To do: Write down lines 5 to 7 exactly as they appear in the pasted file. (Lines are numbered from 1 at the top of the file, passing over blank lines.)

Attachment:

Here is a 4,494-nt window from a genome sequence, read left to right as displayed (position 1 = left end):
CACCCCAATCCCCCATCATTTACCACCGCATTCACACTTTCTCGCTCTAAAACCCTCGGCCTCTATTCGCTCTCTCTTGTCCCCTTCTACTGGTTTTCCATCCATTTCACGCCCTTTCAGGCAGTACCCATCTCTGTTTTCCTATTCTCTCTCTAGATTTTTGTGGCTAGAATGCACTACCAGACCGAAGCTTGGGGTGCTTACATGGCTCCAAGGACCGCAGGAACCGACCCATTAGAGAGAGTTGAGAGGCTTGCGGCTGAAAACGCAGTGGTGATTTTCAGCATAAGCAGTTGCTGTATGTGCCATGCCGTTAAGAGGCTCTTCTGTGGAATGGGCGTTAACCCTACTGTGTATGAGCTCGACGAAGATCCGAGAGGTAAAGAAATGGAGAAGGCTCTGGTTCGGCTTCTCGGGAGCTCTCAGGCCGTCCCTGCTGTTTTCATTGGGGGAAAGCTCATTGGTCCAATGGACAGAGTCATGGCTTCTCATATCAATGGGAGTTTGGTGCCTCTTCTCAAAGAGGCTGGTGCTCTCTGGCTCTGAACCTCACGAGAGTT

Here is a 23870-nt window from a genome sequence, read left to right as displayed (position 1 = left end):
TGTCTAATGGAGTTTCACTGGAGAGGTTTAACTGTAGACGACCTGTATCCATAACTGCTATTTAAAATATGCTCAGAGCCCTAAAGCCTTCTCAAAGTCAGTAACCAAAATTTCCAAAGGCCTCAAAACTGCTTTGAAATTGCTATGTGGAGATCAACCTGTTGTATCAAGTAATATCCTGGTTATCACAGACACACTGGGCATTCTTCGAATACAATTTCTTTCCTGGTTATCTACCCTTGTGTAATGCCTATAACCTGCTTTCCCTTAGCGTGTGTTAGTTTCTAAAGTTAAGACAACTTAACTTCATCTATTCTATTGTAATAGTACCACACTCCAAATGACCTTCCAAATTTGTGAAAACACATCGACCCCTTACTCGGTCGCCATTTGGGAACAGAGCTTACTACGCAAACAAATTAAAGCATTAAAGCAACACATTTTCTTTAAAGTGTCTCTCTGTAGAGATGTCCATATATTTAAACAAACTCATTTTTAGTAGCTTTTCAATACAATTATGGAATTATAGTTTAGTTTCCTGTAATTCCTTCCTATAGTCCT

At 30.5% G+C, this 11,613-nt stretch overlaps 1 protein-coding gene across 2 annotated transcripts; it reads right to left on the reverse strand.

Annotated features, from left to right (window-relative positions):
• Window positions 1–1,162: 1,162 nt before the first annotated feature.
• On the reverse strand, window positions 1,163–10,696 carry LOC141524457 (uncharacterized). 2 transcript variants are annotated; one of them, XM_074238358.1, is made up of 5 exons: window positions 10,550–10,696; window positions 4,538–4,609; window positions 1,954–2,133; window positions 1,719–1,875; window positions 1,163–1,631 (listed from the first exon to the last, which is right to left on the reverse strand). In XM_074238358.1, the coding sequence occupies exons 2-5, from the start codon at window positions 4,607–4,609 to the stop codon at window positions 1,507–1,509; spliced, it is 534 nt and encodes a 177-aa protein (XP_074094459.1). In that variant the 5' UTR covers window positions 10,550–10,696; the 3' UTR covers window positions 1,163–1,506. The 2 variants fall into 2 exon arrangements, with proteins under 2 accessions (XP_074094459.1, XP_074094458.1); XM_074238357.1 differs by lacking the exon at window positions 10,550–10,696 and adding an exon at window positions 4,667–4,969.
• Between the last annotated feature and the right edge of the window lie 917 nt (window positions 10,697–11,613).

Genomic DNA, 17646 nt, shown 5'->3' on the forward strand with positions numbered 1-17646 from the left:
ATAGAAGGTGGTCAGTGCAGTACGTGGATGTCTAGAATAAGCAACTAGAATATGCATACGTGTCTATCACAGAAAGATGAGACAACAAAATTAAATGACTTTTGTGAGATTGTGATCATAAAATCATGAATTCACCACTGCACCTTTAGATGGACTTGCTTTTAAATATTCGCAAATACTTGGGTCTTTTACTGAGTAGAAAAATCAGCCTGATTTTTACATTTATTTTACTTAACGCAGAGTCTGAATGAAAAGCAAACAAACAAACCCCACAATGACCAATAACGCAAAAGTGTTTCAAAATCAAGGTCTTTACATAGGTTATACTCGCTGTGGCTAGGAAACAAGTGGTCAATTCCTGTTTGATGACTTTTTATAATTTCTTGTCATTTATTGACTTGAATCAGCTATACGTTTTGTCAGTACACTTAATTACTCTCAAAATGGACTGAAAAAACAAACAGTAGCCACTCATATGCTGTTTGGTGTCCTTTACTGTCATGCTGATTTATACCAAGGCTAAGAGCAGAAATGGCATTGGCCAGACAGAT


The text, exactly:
At 30.5% G+C, this 11,613-nt stretch overlaps 1 protein-coding gene across 2 annotated transcripts; it reads right to left on the reverse strand.

Annotated features, from left to right (window-relative positions):
• Window positions 1–1,162: 1,162 nt before the first annotated feature.